Covering the Grateful Dead for Obama

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Obama_logo I freelance for Premiere Radio, a great news service for radio stations, that keeps them updated on music news.

They sent me to San Francisco’s Warfield Theater Monday, where three members of the Grateful Dead were reuniting to get people to vote for Barack Obama. You can see video of the press conference and bits of the concert here.

It was funny: there were reporters from all over, and some of them had no clue about who the Grateful Dead were, except what they read in wikipedia. It was funny, because they asked some great questions, no fan would have the guts to ask, like “Do you guys like each other?” (Real answer: they are a family, like many, and are often dysfunctional. But says Bob Weir, “blood is thicker than water, and what we have is thicker than blood.”)


It was a big political love fest, a pep rally, until I asked the guys something that’s been bugging me. Sunday’s New York Times had a scary article about how Obama claimed to have passed great nuclear regulatory legislation, but it turns out, after a nuclear energy company became his biggest contributor, he softened the law.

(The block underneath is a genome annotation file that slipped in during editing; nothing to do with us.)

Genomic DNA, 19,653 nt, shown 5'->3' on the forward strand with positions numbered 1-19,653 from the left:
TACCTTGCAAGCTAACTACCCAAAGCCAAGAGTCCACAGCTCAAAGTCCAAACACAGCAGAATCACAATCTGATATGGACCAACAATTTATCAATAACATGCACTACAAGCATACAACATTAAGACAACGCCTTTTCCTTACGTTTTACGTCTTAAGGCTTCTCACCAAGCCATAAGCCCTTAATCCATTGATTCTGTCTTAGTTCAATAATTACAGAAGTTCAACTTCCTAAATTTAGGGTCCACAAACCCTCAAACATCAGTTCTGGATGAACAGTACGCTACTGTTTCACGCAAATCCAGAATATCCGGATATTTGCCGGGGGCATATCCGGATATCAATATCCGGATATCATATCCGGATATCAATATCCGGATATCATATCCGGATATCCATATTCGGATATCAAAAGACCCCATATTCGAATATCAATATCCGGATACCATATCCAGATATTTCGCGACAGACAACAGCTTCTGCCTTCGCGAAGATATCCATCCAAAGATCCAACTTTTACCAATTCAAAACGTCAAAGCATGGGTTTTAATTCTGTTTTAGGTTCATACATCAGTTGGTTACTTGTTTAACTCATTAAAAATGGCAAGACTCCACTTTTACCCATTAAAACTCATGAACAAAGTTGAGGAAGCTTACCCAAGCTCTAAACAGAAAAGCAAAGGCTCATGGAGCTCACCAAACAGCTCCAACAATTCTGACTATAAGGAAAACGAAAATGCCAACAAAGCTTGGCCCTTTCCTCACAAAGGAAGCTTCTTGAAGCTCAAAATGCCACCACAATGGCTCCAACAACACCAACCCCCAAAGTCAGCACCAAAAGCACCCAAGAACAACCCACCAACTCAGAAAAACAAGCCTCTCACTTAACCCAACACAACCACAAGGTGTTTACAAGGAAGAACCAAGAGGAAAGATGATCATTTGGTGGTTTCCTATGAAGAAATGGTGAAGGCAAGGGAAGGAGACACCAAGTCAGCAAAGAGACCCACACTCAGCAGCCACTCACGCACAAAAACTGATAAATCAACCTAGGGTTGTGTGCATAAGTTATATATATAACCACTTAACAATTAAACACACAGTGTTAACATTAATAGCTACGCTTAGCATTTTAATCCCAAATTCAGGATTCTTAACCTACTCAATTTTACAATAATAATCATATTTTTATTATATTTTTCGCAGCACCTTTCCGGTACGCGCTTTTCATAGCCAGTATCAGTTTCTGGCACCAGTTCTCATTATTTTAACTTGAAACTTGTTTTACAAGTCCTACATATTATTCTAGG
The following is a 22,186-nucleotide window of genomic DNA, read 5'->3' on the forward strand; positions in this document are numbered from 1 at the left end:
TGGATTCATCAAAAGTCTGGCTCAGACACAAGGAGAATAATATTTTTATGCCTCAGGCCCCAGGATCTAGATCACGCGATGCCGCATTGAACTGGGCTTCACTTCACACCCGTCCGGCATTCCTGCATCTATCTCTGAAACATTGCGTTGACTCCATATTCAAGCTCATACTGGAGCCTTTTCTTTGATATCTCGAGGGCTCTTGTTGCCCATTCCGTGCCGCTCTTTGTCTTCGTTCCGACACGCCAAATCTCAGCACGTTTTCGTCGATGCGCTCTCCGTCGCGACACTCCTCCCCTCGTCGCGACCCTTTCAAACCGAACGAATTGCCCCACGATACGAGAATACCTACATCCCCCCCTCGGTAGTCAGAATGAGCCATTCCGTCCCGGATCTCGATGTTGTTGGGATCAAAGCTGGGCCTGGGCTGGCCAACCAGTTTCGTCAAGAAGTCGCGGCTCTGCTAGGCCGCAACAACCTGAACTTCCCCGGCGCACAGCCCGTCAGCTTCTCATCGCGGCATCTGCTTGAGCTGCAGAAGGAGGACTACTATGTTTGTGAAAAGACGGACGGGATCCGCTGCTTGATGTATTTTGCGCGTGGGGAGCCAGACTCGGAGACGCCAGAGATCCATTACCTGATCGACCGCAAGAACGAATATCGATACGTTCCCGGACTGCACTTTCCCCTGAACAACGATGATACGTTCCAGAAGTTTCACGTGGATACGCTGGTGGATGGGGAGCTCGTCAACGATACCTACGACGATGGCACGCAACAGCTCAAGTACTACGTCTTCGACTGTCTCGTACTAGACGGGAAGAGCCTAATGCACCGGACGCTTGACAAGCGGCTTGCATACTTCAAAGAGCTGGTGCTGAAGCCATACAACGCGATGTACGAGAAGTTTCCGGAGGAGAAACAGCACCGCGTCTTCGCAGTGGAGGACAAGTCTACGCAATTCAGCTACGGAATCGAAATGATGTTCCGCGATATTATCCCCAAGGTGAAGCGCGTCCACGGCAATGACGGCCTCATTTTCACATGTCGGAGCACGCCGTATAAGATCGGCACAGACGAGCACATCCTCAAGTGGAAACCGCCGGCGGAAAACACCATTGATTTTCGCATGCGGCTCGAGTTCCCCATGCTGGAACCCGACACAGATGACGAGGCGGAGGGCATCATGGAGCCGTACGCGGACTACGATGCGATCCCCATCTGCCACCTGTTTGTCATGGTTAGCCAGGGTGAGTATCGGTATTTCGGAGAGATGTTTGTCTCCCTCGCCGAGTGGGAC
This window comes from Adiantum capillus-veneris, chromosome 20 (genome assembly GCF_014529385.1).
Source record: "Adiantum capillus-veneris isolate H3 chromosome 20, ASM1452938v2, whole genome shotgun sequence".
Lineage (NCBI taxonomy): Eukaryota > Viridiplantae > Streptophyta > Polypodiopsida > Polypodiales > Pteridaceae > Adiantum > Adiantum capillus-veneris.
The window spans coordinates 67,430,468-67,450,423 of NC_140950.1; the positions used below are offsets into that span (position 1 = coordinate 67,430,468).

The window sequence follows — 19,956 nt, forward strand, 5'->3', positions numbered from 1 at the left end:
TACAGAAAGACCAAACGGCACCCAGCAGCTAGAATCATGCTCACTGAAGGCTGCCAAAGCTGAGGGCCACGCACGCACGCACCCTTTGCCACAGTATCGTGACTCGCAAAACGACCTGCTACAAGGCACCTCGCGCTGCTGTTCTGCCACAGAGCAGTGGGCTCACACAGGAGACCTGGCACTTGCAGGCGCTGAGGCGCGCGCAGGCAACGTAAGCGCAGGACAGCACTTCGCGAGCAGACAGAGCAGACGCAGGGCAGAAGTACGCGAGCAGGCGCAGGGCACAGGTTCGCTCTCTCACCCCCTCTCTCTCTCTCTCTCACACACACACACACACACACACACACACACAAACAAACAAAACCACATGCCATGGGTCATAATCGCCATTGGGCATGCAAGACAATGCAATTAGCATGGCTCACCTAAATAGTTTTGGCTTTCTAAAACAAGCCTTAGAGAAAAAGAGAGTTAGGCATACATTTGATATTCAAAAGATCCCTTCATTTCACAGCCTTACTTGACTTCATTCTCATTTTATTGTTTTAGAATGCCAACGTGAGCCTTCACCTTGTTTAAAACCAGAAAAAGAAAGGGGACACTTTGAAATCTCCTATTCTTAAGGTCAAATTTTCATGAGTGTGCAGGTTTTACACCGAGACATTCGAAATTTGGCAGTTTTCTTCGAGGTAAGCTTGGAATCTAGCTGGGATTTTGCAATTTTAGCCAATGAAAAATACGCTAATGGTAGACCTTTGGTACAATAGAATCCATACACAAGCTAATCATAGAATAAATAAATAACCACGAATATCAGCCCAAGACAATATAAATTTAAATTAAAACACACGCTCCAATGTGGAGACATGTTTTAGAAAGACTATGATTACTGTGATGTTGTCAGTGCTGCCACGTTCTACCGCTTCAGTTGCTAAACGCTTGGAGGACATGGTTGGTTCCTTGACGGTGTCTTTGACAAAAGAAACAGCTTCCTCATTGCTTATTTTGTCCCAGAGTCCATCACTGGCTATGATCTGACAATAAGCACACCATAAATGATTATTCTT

In fact, it was watered down so much that it went from requiring nuclear plants to report hazardous spills to neighbors, to suggesting that plants should report the spills. Not exactly a neighborhood-friendly bill.

In one quick moment, my balloon was popped. I wanted to jump on the second coming of the Kennedy bandwagon, but quickly came to realize, he’s a politician, like all of them. Better than most, but you never know unless you watch carefully.

I asked the Dead members that and two of them, Mickey Hart and Phil Lesh, looked at me as if they had stepped in dog poop on the way into the room. They hadn’t seen the story. The third, Bob Weir, gave a well thought out answer, saying that those are the kinds of things we must examine in a candidate, and he’d keep his eye on such things.

Right answer. While so many people play politics like a big pep rally, the bottom line is that we have to keep our eye on those we elect and let spend our money. And we need a healthy media to do it.

Otherwise, with weapons of mass distortion, they suck us into the most shallow and glossy imagery, letting us cheer and party and dance, while they are busy behind the scenes, not always making the world a better place.

To tell you the truth, sometimes I wish I could let all of it go and just have fun, but someone’s got to ask the hard questions, don’t they?

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